I If there be any of our readers who is not moved with delight and admiration in the perusal of this letter, we must say, that we have but a poor opinion either of his taste or hie moral sensibility: and shall think all the better of ourselves, in future, for appearing tedious in his eyes. For our own parts, we do not know whether we envy the author most, for the rare talent she has shown in this description, or for the experience by which its materials have been supplied. She not only makes us know and love the Irish nation far better than any other writer, but seems to us more qualified than most others to promote

1 the knowledge and the love of mankind.

(NotJtmber, 1814.)

, or 'Tis Sixty Years Since. In three volumes 12mo. pp. 1112. Third Edition. Edinburgh: 1814.«

written—composed, one half of it, in a dialect unintelligible to four-fifths of the readiti" population of the country—relating to a period too recent to be romantic, and too far gone by

reviews; and to retain only the general criticism, and character, or estimate of each performance— together with such incidental observations as may have been suggested by the tenor or success of these wonderful productions. By this course, no doubt, a sad shrinking will he effected in the primitive dimensions of the articles which are here reproduced; and may probably give to what is retained something of a naked and jejune appearance. If it should be so, I can only sav that I dp not see how I could have helped it: and after all it may not be altogether without interest to see, from a contemporary record, what were the first impressions produced by the appearance of this new luminary on our horizon; while the secret of the authorship was yet undivulged, and before the rapid accumulation of its dories had forced on the dullest spectator a sense of its magnitude and power. I may venture perhaps also to add, that some of the general speculations of which these reviews suggested the occasion, may probably be found ns well worth preserving as most of those which have been elsewhere embodied in this experimental, and somewhat hazardous, publication.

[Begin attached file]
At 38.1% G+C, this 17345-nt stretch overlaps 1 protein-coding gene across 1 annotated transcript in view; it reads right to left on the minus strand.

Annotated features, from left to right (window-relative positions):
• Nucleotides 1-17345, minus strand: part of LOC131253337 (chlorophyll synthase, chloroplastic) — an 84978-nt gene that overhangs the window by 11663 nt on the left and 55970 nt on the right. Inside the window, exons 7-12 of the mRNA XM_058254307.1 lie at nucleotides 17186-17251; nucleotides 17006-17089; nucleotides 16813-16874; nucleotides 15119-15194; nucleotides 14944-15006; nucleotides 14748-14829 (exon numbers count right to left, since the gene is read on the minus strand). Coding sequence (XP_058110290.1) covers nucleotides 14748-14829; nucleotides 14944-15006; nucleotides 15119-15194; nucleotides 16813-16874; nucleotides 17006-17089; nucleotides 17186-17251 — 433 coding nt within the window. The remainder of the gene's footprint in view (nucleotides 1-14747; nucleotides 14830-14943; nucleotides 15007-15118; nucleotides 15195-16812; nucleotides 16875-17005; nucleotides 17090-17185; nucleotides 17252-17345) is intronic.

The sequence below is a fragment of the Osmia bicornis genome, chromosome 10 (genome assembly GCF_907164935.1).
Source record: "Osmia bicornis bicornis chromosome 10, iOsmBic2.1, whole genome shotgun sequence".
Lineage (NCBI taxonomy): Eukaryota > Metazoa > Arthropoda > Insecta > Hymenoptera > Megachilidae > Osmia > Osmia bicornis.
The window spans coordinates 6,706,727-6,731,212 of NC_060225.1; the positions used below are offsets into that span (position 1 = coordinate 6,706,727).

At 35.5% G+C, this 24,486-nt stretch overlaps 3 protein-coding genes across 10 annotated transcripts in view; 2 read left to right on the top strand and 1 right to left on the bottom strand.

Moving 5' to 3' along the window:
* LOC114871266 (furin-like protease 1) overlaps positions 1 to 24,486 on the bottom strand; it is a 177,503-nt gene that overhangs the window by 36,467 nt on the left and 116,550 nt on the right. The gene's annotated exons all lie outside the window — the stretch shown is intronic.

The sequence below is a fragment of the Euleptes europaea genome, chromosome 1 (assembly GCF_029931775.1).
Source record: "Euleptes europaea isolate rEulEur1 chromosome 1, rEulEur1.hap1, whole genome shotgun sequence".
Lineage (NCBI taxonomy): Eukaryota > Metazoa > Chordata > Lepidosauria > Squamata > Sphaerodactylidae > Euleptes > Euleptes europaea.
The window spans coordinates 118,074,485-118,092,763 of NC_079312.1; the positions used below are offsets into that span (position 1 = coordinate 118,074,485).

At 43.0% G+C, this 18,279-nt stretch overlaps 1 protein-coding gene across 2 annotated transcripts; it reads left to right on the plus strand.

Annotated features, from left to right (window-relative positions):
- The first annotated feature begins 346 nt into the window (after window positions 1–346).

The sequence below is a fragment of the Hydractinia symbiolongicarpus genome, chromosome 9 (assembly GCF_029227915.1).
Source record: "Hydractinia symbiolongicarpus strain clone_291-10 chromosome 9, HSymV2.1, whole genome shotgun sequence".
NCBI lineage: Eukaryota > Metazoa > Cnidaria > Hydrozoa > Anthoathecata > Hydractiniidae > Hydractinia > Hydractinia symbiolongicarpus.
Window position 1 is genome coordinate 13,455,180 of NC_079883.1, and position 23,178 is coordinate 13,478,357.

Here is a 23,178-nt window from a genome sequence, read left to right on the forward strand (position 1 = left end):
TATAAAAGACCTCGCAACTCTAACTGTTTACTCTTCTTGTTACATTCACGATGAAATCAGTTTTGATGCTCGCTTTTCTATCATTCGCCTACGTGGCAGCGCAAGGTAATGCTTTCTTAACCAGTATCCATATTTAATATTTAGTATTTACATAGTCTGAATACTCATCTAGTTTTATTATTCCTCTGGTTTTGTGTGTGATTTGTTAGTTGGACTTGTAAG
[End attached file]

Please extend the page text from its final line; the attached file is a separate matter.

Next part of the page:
Though living in familiar intercourse with Sir Walter, 1 need scarcely say that I was not in the secret of his authorship; and in truth had no assurance of the fact, till the time of its promulgation.

It is wonderful what genius and adherence to nature will do, in spite of all disadvantages. Here is a thing obviously very hastily, and, in many places, somewhat unskilfully